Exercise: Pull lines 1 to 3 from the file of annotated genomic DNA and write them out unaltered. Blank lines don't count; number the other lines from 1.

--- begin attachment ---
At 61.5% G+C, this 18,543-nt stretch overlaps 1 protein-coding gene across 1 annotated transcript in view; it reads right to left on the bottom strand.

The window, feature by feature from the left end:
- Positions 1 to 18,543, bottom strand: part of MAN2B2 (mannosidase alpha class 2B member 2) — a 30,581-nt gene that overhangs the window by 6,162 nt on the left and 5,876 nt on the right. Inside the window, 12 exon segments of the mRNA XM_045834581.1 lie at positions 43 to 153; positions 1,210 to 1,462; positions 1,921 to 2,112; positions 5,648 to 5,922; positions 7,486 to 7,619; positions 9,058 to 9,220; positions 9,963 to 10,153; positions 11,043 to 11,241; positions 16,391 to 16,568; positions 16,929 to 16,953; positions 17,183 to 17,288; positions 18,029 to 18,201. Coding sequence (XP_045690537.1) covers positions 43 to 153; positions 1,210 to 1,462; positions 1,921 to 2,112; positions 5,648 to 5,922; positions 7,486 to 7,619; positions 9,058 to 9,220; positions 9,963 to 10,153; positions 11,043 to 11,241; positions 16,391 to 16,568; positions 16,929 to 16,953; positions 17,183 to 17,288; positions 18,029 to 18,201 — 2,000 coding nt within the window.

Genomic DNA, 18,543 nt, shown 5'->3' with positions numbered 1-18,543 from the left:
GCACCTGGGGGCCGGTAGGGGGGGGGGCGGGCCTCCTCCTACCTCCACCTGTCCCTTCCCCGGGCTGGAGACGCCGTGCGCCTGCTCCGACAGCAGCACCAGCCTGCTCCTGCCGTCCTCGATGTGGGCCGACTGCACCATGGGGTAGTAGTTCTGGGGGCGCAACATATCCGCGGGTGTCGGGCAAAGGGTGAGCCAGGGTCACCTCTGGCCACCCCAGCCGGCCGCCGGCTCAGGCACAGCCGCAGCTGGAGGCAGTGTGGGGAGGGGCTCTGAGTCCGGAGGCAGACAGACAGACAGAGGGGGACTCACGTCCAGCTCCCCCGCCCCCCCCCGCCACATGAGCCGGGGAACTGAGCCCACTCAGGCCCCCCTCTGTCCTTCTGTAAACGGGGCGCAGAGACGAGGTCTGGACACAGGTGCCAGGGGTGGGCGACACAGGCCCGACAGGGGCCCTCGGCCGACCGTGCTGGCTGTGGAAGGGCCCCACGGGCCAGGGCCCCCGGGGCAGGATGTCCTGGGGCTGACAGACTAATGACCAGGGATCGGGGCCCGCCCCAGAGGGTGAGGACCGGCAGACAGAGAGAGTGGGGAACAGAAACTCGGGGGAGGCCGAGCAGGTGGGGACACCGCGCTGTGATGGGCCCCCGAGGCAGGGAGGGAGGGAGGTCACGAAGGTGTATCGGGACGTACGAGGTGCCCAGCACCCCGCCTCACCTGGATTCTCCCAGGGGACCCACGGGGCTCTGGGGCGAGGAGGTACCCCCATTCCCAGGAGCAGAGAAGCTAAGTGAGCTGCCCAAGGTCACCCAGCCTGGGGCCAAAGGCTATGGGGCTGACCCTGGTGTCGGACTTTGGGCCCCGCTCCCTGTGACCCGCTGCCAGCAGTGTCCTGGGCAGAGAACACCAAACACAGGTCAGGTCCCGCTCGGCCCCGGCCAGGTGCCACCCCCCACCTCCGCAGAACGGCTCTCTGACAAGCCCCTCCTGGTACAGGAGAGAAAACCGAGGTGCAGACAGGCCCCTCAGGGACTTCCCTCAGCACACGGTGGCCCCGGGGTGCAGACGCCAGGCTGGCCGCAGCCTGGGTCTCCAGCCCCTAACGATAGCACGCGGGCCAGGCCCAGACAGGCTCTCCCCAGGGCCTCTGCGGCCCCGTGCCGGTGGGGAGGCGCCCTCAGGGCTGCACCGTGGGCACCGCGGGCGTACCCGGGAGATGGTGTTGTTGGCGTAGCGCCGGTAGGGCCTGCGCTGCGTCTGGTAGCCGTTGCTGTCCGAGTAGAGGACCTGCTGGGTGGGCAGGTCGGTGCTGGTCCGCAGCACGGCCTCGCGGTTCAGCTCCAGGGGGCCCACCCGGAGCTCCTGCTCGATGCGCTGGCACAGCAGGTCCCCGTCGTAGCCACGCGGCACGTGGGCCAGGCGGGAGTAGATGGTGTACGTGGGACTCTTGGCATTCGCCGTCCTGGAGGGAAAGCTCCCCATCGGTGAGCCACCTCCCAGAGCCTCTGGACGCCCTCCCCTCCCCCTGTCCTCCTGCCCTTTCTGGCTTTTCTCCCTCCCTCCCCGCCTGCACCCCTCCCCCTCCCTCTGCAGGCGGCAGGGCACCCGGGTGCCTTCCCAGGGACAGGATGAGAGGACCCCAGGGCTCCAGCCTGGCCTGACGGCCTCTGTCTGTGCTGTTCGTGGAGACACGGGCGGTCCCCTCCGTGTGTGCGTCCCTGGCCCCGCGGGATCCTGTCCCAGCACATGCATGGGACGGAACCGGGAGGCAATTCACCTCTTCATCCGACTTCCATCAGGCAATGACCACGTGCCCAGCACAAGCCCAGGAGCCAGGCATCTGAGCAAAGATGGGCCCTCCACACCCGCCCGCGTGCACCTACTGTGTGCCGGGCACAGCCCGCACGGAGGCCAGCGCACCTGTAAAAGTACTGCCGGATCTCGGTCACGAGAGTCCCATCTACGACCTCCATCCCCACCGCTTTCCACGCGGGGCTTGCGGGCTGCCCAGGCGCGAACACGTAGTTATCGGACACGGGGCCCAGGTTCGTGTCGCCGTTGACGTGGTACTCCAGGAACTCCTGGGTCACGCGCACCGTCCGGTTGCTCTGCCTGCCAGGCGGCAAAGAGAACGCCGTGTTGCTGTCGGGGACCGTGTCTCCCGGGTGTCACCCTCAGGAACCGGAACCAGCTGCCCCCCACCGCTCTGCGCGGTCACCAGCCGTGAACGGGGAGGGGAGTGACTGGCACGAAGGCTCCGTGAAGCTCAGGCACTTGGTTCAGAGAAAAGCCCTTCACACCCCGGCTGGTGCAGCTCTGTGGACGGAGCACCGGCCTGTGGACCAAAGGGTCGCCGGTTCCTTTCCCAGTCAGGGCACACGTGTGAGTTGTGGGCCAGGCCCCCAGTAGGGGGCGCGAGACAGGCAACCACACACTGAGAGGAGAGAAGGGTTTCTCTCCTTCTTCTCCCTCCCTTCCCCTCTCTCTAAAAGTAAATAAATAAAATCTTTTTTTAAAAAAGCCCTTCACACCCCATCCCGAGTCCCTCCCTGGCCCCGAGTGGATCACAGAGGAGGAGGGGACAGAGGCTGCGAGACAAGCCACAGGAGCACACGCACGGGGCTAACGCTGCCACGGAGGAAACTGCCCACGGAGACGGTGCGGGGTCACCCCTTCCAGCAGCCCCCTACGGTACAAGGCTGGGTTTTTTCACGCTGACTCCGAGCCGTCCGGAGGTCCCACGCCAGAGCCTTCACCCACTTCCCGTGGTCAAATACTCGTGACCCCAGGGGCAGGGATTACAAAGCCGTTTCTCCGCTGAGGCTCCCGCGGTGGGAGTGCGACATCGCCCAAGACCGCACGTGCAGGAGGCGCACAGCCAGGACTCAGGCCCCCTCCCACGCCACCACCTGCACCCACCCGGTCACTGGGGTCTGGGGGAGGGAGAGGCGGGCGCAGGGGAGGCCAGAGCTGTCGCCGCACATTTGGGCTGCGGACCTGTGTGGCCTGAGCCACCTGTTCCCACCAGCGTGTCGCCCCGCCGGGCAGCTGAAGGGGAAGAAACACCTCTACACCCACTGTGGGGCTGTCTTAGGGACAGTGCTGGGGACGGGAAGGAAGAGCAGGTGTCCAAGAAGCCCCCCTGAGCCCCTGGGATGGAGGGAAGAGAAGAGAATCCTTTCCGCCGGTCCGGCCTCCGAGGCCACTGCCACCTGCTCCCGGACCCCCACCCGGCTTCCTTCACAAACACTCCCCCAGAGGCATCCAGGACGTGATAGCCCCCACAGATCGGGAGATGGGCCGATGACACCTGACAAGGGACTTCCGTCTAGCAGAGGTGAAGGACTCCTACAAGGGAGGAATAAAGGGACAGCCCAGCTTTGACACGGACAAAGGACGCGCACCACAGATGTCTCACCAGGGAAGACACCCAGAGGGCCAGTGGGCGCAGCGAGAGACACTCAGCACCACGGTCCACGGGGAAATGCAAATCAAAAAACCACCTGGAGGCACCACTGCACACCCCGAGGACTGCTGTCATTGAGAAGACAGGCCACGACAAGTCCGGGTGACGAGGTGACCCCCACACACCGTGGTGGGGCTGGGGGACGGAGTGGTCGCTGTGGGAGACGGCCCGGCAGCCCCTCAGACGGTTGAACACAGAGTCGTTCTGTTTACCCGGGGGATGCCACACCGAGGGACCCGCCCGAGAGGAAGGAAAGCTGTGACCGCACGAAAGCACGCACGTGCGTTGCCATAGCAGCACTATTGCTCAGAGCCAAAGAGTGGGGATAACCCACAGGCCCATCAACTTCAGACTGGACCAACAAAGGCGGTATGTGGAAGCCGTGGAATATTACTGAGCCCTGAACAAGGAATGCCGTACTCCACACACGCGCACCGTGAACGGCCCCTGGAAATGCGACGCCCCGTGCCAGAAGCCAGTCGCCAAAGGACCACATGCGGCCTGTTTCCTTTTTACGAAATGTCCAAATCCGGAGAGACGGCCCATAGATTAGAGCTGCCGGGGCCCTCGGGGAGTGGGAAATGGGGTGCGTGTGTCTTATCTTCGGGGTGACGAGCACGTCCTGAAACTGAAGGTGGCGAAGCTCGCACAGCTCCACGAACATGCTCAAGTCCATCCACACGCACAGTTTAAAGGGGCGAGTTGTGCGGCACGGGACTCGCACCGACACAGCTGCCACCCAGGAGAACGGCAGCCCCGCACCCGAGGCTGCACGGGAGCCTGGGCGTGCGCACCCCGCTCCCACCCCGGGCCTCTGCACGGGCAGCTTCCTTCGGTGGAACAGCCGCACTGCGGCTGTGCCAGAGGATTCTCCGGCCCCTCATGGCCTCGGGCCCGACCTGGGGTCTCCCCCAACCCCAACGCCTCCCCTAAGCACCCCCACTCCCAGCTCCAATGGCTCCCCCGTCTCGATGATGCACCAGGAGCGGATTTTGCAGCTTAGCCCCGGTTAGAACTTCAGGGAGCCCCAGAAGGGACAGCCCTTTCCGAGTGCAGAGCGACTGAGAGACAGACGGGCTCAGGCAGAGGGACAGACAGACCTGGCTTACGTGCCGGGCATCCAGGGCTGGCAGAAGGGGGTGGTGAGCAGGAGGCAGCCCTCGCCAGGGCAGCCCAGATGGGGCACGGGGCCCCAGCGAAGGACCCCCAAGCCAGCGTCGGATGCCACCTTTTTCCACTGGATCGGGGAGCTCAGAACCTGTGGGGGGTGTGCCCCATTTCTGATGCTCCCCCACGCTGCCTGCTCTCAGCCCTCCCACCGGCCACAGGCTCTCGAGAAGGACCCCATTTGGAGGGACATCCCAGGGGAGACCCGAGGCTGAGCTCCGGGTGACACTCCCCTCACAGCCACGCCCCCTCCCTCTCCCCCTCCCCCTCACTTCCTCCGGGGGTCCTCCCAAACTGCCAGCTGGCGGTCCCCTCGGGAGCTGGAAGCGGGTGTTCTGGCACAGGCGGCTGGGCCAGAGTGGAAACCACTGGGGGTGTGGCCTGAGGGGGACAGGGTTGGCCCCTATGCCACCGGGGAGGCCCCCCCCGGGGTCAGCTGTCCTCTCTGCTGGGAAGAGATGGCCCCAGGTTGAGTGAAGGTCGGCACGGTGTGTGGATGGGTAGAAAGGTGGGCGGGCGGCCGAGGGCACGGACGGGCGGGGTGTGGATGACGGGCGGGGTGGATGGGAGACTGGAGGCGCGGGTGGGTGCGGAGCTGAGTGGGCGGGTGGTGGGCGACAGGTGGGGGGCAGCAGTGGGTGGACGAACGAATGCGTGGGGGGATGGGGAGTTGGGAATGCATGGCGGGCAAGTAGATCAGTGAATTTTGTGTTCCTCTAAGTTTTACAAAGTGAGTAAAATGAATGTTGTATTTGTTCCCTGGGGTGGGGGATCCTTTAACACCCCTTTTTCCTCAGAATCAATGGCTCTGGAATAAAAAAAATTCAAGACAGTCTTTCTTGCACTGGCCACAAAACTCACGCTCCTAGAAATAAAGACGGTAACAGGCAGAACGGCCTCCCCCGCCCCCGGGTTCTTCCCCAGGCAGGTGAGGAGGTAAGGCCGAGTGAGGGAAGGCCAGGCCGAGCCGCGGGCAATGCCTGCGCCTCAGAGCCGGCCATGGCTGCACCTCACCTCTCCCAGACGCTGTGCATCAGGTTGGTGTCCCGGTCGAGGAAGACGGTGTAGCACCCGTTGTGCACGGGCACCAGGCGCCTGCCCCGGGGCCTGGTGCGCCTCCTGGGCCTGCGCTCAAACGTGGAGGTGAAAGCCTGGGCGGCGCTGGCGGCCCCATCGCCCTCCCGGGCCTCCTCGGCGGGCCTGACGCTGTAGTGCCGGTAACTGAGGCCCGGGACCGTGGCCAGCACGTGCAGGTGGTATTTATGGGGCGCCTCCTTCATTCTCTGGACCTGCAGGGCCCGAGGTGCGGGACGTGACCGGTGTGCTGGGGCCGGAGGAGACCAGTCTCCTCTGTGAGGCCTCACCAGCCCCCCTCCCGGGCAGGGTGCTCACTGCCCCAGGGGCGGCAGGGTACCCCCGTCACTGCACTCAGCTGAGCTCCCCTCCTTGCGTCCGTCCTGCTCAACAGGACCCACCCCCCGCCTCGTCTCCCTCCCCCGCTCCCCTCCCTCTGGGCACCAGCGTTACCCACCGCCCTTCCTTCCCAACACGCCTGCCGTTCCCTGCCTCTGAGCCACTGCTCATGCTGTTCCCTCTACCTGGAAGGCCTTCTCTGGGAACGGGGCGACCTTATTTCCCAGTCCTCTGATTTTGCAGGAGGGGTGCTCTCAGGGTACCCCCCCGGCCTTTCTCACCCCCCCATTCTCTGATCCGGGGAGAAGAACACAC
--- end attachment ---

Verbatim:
At 61.5% G+C, this 18,543-nt stretch overlaps 1 protein-coding gene across 1 annotated transcript in view; it reads right to left on the bottom strand.

The window, feature by feature from the left end:
- Positions 1 to 18,543, bottom strand: part of MAN2B2 (mannosidase alpha class 2B member 2) — a 30,581-nt gene that overhangs the window by 6,162 nt on the left and 5,876 nt on the right. Inside the window, 12 exon segments of the mRNA XM_045834581.1 lie at positions 43 to 153; positions 1,210 to 1,462; positions 1,921 to 2,112; positions 5,648 to 5,922; positions 7,486 to 7,619; positions 9,058 to 9,220; positions 9,963 to 10,153; positions 11,043 to 11,241; positions 16,391 to 16,568; positions 16,929 to 16,953; positions 17,183 to 17,288; positions 18,029 to 18,201. Coding sequence (XP_045690537.1) covers positions 43 to 153; positions 1,210 to 1,462; positions 1,921 to 2,112; positions 5,648 to 5,922; positions 7,486 to 7,619; positions 9,058 to 9,220; positions 9,963 to 10,153; positions 11,043 to 11,241; positions 16,391 to 16,568; positions 16,929 to 16,953; positions 17,183 to 17,288; positions 18,029 to 18,201 — 2,000 coding nt within the window.